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Sunday, August 3, 2014

The Jefferson Allegiance by Bob Mayer - a review

On July 4, 1826, Thomas Jefferson and John Adams both died, unaware of each other’s fate. Both men were part of an ongoing conspiracy, and entrusted a cipher and corresponding wooden discs, inset with a secret code, to trusted informants to hide them from the Society of the Cincinnatians, an organization they both feared would overthrow and bring the U.S. government to its knees.

The Allegiance, secretly written into the U.S. constitution, was to be used to ensure our current form of government was enacted, no matter which political party was in power, and to control the presidency so they upheld the constitution as Roosevelt, Kennedy, and Nixon all discovered. The current guardians of this precious document, The Philosophers, protected the codes and cipher, and had them passed down as their predecessors died. Until now. They found themselves under full frontal attack by an assassin, code named The Surgeon, as the Cincinnatians became determined to capture the codes.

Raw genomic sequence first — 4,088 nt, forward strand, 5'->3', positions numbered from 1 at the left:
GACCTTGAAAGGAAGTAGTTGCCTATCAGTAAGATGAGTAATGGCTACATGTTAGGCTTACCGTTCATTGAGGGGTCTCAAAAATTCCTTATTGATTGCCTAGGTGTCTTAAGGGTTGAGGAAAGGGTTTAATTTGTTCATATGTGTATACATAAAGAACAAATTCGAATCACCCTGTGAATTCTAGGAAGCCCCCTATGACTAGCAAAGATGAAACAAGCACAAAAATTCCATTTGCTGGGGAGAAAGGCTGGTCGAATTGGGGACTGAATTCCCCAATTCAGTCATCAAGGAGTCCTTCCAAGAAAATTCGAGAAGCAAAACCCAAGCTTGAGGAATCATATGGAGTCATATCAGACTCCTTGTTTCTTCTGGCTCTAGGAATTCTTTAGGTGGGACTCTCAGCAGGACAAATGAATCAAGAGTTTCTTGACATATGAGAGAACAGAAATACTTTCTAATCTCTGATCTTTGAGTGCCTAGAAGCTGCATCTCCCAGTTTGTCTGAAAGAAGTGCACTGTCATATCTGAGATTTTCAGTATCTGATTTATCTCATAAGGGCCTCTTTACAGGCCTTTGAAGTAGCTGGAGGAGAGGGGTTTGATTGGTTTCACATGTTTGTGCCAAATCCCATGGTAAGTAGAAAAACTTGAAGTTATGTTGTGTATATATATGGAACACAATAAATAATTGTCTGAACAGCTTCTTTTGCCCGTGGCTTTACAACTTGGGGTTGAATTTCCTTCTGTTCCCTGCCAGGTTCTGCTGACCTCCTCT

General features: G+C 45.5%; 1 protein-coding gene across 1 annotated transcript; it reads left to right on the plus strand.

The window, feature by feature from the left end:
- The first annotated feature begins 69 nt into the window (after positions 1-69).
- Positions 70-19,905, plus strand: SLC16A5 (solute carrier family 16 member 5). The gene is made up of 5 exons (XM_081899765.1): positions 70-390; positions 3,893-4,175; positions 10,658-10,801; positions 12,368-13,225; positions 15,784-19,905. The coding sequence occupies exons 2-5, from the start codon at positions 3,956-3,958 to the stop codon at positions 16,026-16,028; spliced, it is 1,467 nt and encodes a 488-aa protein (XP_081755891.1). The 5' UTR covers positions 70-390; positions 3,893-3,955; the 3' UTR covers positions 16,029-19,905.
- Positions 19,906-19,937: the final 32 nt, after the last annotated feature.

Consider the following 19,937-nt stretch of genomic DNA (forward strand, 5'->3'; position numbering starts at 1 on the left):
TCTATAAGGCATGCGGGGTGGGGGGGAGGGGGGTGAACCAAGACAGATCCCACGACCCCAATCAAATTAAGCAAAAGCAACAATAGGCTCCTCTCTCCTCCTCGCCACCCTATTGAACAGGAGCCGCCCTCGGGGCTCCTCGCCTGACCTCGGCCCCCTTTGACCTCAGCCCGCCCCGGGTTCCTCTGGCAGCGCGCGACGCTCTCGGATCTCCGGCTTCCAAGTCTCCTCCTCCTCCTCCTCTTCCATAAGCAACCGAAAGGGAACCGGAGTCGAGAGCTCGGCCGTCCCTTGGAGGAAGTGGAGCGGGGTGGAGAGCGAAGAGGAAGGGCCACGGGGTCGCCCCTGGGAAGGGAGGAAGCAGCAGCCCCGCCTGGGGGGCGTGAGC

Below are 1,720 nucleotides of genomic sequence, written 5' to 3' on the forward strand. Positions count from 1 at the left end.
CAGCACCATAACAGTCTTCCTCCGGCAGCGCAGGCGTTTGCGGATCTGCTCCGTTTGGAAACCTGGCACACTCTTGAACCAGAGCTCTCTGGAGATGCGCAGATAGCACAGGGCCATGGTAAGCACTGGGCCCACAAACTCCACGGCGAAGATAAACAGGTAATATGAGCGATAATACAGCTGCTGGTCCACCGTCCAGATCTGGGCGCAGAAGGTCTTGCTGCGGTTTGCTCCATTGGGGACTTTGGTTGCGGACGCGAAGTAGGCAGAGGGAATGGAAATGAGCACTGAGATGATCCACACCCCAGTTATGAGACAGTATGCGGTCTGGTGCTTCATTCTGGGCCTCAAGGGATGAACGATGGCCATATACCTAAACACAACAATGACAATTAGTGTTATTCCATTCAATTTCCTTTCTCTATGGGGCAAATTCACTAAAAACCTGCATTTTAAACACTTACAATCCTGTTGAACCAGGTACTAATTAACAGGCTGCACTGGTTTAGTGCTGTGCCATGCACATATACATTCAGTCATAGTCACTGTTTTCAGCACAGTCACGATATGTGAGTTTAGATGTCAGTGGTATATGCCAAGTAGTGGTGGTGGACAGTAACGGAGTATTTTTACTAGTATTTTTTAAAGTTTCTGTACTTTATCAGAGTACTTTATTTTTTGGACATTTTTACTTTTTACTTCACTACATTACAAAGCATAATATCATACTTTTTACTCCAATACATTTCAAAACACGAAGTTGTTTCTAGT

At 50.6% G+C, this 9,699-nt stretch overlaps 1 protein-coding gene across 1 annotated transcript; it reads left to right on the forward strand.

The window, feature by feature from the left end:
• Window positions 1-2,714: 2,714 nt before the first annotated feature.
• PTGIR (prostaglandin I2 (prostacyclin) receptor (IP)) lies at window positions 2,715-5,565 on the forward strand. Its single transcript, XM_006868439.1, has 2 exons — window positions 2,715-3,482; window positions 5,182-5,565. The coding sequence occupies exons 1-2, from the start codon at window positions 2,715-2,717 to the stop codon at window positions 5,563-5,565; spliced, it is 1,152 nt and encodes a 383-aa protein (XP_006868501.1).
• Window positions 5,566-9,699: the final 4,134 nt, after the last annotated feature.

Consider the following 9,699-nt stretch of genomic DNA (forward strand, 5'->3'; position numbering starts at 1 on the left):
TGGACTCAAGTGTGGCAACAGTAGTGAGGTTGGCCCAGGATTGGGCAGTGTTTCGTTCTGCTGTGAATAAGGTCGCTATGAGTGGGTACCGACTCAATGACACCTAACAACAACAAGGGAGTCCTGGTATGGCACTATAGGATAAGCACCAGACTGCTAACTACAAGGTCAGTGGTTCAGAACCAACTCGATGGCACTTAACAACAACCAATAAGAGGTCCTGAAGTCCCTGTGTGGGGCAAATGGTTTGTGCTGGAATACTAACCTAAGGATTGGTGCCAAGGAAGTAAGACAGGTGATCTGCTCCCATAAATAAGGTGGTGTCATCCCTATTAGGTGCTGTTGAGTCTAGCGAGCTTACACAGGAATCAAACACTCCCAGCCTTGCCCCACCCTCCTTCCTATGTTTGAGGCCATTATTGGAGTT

Mayer introduces us to Colonel Paul DuCharme, recently recalled from Afghanistan and Evie Tolliver—next in line to chair The Philosophers—a former member of the CIA, as they are forced to team up to ensure the Allegiance is kept out of the wrong hands.

Wave Old Glory and join in the ensuing game of cat and mouse as the forces of evil in the form of home-based terrorists stalk those that control the codes and cipher and attempt to determine the overthrow of all we hold dear. This is a great drama, steeped in history, which will keep you turning the pages late into the night. Mayer strikes one for freedom.


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